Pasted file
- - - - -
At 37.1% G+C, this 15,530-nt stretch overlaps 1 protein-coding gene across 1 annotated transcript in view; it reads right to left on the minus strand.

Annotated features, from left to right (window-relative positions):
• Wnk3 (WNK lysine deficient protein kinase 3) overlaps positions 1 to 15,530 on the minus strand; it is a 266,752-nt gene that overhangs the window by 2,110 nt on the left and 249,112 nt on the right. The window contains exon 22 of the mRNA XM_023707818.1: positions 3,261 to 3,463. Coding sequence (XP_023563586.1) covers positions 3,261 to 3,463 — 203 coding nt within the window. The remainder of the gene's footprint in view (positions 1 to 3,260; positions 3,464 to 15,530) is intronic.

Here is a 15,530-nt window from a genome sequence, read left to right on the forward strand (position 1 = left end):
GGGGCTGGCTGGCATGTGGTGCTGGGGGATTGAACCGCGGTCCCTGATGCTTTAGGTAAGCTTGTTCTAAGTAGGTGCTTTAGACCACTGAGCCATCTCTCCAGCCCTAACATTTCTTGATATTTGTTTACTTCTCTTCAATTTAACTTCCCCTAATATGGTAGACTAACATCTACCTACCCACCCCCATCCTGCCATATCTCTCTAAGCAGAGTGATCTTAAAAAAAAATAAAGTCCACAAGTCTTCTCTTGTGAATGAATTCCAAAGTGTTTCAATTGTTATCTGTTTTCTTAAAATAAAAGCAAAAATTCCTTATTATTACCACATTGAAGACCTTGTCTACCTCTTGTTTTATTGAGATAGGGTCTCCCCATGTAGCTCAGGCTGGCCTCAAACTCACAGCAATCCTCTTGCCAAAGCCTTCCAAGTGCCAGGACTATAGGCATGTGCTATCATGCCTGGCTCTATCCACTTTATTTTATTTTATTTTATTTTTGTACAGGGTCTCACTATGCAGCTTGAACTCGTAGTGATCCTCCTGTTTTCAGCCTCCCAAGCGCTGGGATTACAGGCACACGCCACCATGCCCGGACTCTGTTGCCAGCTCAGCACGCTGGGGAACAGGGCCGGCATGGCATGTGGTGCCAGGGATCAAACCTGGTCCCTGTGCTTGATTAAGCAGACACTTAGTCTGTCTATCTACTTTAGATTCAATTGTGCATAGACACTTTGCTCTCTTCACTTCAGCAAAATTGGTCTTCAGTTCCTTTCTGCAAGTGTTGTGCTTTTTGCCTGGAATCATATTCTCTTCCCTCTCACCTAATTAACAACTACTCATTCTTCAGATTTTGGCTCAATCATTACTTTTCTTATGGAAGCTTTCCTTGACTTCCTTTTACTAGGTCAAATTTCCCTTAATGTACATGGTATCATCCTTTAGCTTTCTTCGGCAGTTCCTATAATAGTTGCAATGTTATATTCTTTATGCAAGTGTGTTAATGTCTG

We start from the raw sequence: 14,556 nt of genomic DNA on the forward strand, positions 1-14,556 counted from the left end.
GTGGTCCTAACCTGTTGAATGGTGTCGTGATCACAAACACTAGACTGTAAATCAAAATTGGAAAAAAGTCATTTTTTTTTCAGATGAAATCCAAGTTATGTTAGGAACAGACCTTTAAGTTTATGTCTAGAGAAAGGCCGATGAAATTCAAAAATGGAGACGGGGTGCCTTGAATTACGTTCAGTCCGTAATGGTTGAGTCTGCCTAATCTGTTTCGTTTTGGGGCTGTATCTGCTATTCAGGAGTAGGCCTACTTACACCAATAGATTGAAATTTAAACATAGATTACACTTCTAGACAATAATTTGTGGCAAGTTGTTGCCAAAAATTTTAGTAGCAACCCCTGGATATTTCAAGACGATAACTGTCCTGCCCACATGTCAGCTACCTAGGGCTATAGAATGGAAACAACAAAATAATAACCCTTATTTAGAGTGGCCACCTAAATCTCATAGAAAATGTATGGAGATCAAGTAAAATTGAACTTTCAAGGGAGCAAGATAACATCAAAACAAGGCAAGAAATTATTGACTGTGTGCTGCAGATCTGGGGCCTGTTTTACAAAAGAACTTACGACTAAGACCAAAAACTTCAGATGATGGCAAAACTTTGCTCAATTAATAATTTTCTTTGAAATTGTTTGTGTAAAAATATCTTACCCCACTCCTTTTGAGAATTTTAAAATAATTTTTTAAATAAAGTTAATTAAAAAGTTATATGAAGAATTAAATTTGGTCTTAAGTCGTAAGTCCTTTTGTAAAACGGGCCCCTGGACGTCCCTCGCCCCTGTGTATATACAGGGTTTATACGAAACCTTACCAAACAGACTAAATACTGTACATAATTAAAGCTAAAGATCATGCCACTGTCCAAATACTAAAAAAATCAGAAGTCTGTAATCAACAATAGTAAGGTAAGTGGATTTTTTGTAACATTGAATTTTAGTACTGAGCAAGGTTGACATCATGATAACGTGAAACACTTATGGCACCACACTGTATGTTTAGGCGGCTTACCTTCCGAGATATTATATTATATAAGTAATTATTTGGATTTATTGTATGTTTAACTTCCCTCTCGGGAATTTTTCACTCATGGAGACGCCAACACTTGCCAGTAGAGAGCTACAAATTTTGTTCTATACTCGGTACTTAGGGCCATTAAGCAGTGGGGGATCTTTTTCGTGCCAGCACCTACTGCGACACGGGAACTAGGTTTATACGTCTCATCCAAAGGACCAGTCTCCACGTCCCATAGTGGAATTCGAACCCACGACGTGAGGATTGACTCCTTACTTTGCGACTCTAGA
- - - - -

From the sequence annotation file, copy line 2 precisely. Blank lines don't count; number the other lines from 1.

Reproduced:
Annotated features, from left to right (window-relative positions):